Wednesday, October 17, 2007

Random Musings from the World of Science

Recent seminars and a scientific retreat (put on by the department I work for) have led me to some conclusions:

- Scientists need to work on their stand-up routines. I've met many an eloquent and witty scientist in my time. So why is it that the less witty and eloquent are always the ones who try to bring humour into their scientific speeches? I was lucky enough to hear some excellent talks during a one day retreat on Friday, but what sticks in my head are the few speakers who foolishly attempted to be funny. Don't get me wrong, I love a good laugh, but bad humour doesn't help anyone.

- On the other hand, scientists have their fun sides. Scientists like to name things in a funny way: genes called "Groucho", proteins called "Skizzle", and there's even a "Sonic the Hedgehog". Scientists also have deviant minds: I work on proteins that obey "molecular sexuality" where one protein inserts its end into a pocket in another protein... Try and explain that at a conference without getting thrown out for lewd hand gestures!!

- Scientists like chocolate! Yes, I know most people like chocolate, but scientists seem particularly drawn to it. A case in point occurred at the retreat. At one end of the room was a bowl of large Snickers bars. One entering the room at 8am (after having walked past the numerous breakfast offerings) a faculty member saw the bowl and exclaimed "oh great, breakfast", before hurriedly downing a bar. Later in the day, my boss was sitting by the bowl. During a speaker change-over, a senior faculty member on the other side of the lecture hall called to my boss in a whispery voice: "Get us a Snickers bar!"

- Finally, I ask why are we here. I'm not really getting philosophical; it's just that during a talk yesterday someone asked why we age when we have all the genetic tools to prevent it. The lecture responded: "We are designed to procreate and raise our young. After that we are expected to die"... Lovely!

Thursday, October 4, 2007

Science: It makes me laugh, it makes me cry (Part 2)

We had a seminar today. Following on from the previous seminars this week, I was hoping for some laughs. What we got was laughable. The presentation was horrible, with the presenter having no clue, and often uttering the phrase: "the authors did something... I don't know what... Oh well, it doesn't matter." When your talk is meant to be based on a journal article and the research it presents, it does tend to matter...

In far happier news, the lost protein I talked of yesterday was found (partially at least)! Through quick thinking, and good luck we have managed to recover enough of the protein to continue with the purification. We've also managed to fix the two broken pieces of equipment. It has been a good lab day!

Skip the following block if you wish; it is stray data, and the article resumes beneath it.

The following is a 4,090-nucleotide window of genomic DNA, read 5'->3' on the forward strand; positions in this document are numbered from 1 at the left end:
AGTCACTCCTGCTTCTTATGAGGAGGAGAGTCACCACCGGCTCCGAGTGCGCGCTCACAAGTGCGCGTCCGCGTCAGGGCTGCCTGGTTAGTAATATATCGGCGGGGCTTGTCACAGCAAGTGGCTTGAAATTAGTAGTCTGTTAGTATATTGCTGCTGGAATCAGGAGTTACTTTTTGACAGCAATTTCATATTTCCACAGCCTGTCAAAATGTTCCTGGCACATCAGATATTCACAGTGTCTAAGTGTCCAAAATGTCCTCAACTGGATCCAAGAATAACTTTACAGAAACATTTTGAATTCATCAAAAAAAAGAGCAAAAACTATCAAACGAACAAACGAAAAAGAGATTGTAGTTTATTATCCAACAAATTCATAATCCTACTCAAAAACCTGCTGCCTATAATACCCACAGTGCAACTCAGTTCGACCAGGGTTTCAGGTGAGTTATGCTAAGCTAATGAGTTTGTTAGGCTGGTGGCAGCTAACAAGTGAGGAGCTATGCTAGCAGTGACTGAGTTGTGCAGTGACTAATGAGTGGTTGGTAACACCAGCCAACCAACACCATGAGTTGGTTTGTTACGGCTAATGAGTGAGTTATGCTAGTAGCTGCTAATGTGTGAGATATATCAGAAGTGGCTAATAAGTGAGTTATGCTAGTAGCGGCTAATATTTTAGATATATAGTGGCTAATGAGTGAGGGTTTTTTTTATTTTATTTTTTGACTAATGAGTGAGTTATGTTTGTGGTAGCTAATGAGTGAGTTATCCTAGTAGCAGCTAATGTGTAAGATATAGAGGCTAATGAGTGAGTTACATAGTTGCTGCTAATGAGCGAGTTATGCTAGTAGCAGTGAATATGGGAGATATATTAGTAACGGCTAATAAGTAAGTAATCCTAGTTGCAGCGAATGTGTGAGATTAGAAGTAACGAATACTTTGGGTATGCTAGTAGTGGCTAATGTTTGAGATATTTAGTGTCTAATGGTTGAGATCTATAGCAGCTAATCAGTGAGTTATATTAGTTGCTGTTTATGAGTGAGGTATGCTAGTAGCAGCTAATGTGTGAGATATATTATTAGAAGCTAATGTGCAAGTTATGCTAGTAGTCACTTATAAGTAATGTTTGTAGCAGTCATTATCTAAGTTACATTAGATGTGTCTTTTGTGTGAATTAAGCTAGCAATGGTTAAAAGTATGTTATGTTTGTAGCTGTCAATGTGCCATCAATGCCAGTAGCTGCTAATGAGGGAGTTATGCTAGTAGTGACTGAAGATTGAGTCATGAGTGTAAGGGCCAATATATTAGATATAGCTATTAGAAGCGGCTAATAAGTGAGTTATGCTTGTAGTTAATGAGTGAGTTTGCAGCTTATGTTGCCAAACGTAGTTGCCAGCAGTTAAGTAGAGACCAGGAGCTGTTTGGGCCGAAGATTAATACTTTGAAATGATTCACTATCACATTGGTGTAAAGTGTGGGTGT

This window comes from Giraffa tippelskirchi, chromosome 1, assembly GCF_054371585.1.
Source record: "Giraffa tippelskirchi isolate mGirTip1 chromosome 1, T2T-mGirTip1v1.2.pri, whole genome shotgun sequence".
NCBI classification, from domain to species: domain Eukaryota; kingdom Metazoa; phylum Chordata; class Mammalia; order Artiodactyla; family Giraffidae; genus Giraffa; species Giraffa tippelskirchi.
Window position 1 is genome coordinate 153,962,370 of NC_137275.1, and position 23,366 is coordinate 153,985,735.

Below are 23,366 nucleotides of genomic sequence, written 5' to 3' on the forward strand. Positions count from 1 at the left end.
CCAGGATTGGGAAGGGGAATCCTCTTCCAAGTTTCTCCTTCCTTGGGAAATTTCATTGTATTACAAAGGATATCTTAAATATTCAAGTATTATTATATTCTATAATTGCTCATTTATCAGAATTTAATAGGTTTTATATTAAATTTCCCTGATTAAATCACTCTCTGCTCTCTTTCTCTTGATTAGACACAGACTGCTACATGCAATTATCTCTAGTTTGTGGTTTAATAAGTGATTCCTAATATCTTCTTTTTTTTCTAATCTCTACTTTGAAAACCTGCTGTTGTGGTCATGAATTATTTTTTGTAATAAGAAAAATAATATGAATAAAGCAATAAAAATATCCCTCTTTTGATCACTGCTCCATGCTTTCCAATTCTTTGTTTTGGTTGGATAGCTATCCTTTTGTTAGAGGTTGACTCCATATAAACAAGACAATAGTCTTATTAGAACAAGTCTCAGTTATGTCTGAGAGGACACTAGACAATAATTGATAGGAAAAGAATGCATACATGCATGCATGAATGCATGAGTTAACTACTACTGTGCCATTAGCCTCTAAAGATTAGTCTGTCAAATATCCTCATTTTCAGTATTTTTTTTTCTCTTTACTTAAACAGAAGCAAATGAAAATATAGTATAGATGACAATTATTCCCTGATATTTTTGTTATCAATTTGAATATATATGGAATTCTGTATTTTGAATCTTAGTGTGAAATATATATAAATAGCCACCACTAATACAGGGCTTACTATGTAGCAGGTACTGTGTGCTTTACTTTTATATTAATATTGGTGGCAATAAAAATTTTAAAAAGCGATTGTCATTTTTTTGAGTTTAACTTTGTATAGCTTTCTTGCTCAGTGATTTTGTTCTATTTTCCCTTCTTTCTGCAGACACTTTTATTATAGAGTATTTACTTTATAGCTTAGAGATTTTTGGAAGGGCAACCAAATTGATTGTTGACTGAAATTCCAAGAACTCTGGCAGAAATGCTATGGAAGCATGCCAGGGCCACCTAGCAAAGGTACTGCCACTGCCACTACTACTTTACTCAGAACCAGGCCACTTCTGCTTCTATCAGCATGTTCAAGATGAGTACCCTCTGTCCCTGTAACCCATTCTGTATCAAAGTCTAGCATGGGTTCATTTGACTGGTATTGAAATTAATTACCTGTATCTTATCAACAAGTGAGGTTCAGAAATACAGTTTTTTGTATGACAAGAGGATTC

Wednesday, October 3, 2007

Science: It makes me laugh, it makes me cry

Well, "cry" might be a bit dramatic, but it makes a point. Science is what I do, and it's what I want to do for the rest of my life, but it can bring out all manner of emotions!

Yesterday we had our weekly "Research In Progress" seminars. They caused me to chuckle, not once, but twice yesterday (which is quite something, as they are rarely what you would call "interesting").

Firstly, we heard a talk about two different diseases being studied with a mouse model. In these studies, 40% of the mice in one trial died. While this may not seem laughable (it isn't), it amused me when the slide stated that the study showed "40% morality" (these mice were clearly killed by the 60% without morals, according to a student in our lab)!

In the second talk the speaker put up her title slide, which read at the bottom:
"Joanne Blogs, Ph.D.
RIP - 10/02/07"
I guess she expected bad reviews!

So what about the crying? I've just finished trying to help one of our students with her protein purification. I say "trying", as I was unable to do much. In the lab we have two indentical pieces of equipment to purify proteins (FPLCs), which are fantastic when they work. One of them broke yesterday (it was sucking air into the system... very bad!), so our student used the second machine. These machines collect your protein in tubes, only this machine wouldn't progress beyond the 1st tube (if that)!!! After much anger and gnashing of teeth, we finally had to fire up the broken machine and pray for it not to suck air for long enough for us to get some protein. When we ran this machine, the protein was not to be found!!! Having given up hope, we cleaned the machine up to pack it away, only to find a protein-like peak flowing into the waste!!

While this has no impact on my own work, it truly is disappointing to watch a students first protein purification go down the toilet like this.

Tomorrow is another day, and with another seminar I'm hopefully of some more laughs!